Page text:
Absolutely agree, raising awareness of the issues couldn’t be more important, and a campaign as accessible as this is an incredible start. My only concern at all would be knowing where the funding is going, and how it’s distributed etc. In terms of awareness, there is nothing bad about raising the profile of women who are held back around the world. 100% behind that!

        K x

        • Zan
          Posted July 26, 2012 at 2:19 pm | Permalink

          But then, how can you know where the funding is going for definite anyway? I know people who won’t contribute to global charities and causes because they’re of the opinion that ‘the money will never get where it needs go to/be siphoned off/stolen by corrupt officials’ etc

          Have to say, it’s never stopped me as my desire to help tends to prevail, but I don’t think you can ever be 100% certain, be it a massive charitable fund or a small local organisation….

          Anyway – will be shush now, don’t want to take away from the main message of the post!

  4. Posted July 26, 2012 at 1:36 pm | Permalink

    Oh yes, yes, yes. Definitely. Perfect for AOW. Well done, Clare. So well put.

  5. Frances
    Posted July 26, 2012 at 1:55 pm | Permalink

    Really interesting post and useful counterbalance from the Guardian article (although from my reading of it I think the author slightly misses the point of investing in girls – just because something doesn’t make a significant statistical difference doesn’t necessarily mean it isn’t worth doing).

    I used to volunteer with both Guides and Scouts (I was one of the first female cub scouts in my district – sports day was admittedly tough but we did get a giant tent for two people when the group went camping!) and know how important organisations are like that for providing an area/ time for girls to come together, have fun and grow through experiences – I want to go back to volunteering at some point when life comes together a bit. Education and empowerment are extremely important for all.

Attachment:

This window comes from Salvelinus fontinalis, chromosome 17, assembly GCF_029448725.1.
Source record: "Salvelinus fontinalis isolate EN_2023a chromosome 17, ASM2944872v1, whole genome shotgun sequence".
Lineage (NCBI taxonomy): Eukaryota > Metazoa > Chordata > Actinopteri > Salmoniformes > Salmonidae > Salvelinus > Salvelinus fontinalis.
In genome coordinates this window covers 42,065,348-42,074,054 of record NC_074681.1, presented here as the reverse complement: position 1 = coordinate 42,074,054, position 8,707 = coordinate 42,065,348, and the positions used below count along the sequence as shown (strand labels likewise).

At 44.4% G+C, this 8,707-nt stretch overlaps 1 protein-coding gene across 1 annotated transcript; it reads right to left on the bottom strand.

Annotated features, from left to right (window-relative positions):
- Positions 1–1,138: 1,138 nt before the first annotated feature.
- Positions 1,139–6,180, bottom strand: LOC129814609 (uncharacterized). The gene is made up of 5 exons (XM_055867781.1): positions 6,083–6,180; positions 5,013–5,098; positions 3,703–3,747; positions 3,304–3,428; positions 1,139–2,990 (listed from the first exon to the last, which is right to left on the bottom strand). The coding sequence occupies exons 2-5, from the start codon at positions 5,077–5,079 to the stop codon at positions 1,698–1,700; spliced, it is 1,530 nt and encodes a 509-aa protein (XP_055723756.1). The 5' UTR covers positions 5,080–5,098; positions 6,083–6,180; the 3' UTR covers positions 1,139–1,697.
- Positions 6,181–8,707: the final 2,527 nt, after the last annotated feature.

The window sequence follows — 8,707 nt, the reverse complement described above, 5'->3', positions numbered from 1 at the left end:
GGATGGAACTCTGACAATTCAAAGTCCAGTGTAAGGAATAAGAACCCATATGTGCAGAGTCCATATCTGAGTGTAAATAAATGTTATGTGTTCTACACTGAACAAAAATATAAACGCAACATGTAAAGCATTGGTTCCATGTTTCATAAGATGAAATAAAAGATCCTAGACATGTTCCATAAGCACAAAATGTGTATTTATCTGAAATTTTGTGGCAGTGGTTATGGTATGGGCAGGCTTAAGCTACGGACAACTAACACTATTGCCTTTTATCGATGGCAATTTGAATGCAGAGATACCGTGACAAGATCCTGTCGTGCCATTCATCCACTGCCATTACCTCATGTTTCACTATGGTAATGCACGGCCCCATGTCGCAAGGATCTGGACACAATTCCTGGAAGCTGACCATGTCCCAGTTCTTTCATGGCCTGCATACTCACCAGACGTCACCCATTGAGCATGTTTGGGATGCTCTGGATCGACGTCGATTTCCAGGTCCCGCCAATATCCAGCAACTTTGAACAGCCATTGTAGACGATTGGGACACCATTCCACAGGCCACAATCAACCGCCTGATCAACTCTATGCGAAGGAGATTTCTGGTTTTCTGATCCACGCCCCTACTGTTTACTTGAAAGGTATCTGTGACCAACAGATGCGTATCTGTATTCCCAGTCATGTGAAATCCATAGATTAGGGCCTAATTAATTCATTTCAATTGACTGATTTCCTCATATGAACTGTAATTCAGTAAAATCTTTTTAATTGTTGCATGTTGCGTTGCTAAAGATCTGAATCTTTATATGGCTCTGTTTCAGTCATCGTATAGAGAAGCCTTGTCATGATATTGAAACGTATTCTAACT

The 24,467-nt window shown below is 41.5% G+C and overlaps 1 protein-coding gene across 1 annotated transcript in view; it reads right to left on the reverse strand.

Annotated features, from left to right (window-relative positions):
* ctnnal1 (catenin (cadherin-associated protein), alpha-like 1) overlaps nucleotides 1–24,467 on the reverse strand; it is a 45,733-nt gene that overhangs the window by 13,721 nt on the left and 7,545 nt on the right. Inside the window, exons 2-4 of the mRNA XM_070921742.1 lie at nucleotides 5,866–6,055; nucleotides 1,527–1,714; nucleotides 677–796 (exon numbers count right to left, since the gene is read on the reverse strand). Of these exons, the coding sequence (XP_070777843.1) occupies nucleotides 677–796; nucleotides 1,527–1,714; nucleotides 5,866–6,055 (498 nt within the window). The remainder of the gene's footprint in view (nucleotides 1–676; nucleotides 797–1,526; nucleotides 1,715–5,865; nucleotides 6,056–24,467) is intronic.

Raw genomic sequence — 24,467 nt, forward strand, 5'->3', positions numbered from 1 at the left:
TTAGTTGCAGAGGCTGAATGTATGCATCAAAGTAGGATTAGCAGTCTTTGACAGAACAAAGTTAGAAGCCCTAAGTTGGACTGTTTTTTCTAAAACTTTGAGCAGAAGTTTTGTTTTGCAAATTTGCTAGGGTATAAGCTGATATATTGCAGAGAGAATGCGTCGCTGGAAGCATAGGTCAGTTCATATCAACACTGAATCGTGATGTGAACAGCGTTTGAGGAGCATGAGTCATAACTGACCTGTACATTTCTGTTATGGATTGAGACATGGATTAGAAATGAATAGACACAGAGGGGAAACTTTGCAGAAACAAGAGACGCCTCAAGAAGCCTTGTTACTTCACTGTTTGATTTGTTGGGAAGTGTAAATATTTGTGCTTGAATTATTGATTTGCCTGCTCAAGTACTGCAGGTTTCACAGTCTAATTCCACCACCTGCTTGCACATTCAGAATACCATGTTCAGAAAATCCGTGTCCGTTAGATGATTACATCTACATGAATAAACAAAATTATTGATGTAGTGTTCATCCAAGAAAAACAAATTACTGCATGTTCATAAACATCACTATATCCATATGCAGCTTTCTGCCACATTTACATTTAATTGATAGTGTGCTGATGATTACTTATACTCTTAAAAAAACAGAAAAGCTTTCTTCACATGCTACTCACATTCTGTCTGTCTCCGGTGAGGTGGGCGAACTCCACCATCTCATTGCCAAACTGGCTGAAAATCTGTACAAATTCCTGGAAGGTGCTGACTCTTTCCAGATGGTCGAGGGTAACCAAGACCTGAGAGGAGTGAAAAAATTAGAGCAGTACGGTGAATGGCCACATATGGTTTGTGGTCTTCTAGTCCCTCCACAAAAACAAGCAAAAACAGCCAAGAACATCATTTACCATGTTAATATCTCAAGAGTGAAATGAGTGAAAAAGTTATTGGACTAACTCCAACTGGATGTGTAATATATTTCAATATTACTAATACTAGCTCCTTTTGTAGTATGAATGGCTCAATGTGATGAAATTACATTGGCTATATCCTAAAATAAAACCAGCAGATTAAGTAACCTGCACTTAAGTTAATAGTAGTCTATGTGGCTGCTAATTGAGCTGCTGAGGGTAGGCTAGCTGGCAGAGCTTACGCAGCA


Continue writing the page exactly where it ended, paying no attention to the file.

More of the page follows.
6. Nicki
    Posted July 26, 2012 at 6:06 pm | Permalink

    Hello,

    I’ve been lurking in the background for a while now. I really like these kind of posts on AOW!

    Improved women’s education can have such impact on their lives and those around them. I’m always amazed at how much of a positive effect it has. For those of you interested, Camfed, a charity based in Cambridge (http://uk.camfed.org/site/PageServer?pagename=home_index), funds girls in Africa, and some boys too, through education. They also have some very interesting interviews with some of the women they helped who now run their own small businesses.

    Thanks for the thought provoking post!

  7. Posted July 29, 2012 at 11:25 am | Permalink

    Amazing Clare, thank you for posting this! (and I’d like to join in the chorus for more please)

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Hello! We're Clare, Aisling and Anna and welcome to a corner of the world where smart, flawed, real women talk about the bigger picture; about their experiences, stories and opinions on all aspects of being a woman today, from marriage to feminism to pretty, too.